In recent weeks, the financial markets have been flirting with all-time highs as measured by both the Dow and the S&P. I have raised the question before of whether investors are setting themselves up, once again, for major disaster
We are all familiar with the emotional cycle of investing. The less sophisticated investor tends to get suckered in at, or near, stock market highs. However, this time it appears many investors are aware of the current level of risk and are letting their advisors know how they feel. You know the old saying: "Fool me once shame on me, fool me twice and I retire poor and destitute."
If it is truly an advisor's role to help clients identify and achieve their financial objectives, this reluctance can be easily be overcome by simply asking the right questions and listening to the answers. One of the answers you will receive from the majority of your clients, regardless of how you ask the "risk" question, is "I don't want to lose a dime."
Starting with the dot-com crash and two similar events since, stocks, bonds, mutual funds, variable annuities and diversified portfolios have come to be recognized as risky and not for the faint of heart. Investors during this period have reviewed their risk tolerance
and found their losses greatly exceeded what they thought — and were told by their broker and Wall Street — were possible. They do not want to see this happen again and have become gun shy.
It is time for advisors to utilize all the resources they have within their product inventory. This includes insurance products and specifically, fixed index annuities. Why? Because most people planning for retirement want the following:
1. Guaranteed income for life
2. No market risk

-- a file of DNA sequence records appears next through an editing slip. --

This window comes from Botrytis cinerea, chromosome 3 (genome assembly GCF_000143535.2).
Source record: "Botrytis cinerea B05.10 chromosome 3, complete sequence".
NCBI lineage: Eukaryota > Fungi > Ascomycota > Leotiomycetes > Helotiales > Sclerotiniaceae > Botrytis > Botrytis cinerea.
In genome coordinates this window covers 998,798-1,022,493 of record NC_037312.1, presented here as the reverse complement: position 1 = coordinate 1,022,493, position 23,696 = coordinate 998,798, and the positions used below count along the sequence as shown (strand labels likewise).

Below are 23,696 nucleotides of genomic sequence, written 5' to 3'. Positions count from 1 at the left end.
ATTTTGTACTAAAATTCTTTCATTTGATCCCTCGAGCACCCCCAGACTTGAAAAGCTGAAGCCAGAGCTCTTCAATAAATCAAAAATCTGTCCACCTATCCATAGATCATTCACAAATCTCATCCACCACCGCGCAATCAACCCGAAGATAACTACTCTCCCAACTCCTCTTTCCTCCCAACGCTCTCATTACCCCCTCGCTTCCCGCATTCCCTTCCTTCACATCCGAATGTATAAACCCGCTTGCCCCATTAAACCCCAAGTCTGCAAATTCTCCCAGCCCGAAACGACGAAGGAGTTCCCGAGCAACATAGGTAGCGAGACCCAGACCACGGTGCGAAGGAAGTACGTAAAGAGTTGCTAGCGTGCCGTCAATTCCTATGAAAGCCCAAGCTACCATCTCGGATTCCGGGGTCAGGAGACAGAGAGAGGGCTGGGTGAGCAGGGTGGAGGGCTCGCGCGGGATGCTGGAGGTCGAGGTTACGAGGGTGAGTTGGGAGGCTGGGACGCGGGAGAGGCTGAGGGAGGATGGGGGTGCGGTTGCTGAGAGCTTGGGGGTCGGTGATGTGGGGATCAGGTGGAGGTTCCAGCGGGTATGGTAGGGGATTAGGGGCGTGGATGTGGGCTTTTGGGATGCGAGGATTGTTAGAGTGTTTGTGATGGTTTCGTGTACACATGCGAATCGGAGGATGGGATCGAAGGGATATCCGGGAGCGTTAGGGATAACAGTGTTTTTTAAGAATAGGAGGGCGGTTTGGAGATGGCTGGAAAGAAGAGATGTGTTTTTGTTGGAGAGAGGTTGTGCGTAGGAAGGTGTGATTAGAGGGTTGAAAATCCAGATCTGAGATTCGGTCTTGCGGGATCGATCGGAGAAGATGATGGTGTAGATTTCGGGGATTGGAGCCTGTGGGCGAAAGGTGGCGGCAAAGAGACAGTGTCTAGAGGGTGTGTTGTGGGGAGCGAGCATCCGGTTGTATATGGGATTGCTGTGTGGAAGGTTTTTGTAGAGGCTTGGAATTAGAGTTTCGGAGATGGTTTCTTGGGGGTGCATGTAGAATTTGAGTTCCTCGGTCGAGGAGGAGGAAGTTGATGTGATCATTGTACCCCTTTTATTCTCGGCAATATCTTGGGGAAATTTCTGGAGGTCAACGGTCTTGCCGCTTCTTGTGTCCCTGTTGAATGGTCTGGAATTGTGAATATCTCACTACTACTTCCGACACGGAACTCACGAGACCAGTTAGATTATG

5. Death benefit
6. Low cost
Only a fixed index annuity
delivers every item on this list. If you aren't familiar with these "new" annuities, then you need to be. They no longer carry the negative attributes of the old equity index annuities which, by the way, no one loathed more than me.
Fixed index annuities have reasonable surrender periods, reasonable surrender charges, competitive income for life riders and carry no market risk, all at a fraction of the cost of variable annuities.
The 2008–2009 market meltdown exposed the risks of the investments peddled by Wall Street. Forty percent losses in 401(k) accounts could not be hidden from the working public. Yet fixed index annuities did not lose a dime on paper, or in reality. In fact, they continued to trudge forward like the proverbial tortoise who eventually won the race with the hare.
Whether your client wishes to start income in three years or 15 years, there is no better way to supplement what Social Security and pension plans do, which is to provide income for life. While it may not be as exciting as trying to guess which way the market moves or as near-sighted as keeping all of your money liquid in case it's needed tomorrow, it is a prudent and safe way to address a retiree's greatest fear: that of outliving their money.